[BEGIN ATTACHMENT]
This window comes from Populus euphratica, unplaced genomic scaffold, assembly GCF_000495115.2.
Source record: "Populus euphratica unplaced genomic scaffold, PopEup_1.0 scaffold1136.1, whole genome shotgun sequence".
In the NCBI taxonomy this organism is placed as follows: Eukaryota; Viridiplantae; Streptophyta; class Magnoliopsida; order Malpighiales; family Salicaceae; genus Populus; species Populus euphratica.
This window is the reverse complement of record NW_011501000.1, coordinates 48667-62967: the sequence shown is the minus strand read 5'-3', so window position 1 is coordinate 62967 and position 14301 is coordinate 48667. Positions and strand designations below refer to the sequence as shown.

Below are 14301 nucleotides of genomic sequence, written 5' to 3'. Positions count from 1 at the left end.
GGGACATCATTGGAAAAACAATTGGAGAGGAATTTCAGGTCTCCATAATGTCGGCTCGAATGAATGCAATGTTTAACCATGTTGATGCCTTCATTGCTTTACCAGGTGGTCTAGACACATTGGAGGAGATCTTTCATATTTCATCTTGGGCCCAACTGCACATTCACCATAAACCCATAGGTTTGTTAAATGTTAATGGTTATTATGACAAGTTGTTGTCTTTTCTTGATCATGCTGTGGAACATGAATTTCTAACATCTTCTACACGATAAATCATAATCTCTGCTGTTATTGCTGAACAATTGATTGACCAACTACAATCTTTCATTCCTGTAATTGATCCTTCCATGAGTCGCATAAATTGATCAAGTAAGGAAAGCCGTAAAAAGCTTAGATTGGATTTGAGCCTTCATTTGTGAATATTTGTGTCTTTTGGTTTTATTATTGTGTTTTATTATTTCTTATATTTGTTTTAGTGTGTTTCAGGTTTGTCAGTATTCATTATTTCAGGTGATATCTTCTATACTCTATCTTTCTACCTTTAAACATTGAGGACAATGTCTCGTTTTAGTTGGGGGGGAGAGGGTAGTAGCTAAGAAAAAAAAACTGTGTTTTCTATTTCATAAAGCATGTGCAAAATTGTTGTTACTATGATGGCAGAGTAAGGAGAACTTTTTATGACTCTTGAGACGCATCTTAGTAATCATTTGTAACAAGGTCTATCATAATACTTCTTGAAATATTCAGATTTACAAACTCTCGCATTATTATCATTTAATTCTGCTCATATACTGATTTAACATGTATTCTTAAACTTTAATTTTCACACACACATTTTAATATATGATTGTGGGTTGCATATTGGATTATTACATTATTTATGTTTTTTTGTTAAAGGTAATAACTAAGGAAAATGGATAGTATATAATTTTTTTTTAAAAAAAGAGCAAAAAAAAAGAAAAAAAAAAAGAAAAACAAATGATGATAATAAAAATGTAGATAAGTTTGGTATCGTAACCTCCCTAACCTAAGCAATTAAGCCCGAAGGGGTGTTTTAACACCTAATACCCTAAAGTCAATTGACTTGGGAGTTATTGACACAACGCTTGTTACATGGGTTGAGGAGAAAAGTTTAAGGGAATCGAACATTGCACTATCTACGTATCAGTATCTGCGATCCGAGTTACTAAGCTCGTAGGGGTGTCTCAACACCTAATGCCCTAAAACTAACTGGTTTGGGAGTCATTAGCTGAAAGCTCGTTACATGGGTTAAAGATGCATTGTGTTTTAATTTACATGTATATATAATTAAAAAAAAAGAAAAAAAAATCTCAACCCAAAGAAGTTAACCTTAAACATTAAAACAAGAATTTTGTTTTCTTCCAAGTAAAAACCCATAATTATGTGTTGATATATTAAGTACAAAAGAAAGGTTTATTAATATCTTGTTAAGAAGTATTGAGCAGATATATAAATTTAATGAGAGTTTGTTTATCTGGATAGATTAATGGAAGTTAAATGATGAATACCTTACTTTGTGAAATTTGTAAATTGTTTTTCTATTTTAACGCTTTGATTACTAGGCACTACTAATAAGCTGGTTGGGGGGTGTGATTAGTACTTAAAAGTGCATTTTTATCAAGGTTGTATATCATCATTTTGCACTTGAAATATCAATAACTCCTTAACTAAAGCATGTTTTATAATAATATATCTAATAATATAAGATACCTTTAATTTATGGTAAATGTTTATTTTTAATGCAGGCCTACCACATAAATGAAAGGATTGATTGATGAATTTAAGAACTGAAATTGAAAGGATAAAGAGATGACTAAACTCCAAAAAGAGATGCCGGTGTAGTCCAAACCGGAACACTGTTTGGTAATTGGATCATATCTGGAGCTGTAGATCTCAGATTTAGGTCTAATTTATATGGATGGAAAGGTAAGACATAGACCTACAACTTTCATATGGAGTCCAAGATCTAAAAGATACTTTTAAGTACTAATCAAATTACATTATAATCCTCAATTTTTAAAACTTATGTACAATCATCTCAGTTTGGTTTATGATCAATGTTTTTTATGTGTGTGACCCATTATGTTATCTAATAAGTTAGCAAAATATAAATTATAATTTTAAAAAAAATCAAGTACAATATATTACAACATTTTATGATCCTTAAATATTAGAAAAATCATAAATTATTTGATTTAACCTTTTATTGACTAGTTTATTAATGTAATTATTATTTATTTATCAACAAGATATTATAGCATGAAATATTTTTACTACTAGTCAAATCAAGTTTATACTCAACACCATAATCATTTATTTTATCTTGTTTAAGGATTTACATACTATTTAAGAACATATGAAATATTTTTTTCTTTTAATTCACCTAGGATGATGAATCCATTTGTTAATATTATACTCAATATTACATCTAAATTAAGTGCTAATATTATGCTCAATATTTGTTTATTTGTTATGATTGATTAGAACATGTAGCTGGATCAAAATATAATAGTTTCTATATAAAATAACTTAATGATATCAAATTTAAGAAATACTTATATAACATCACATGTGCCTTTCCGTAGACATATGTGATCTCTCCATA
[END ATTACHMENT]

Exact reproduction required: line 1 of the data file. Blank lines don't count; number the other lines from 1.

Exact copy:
This window comes from Populus euphratica, unplaced genomic scaffold, assembly GCF_000495115.2.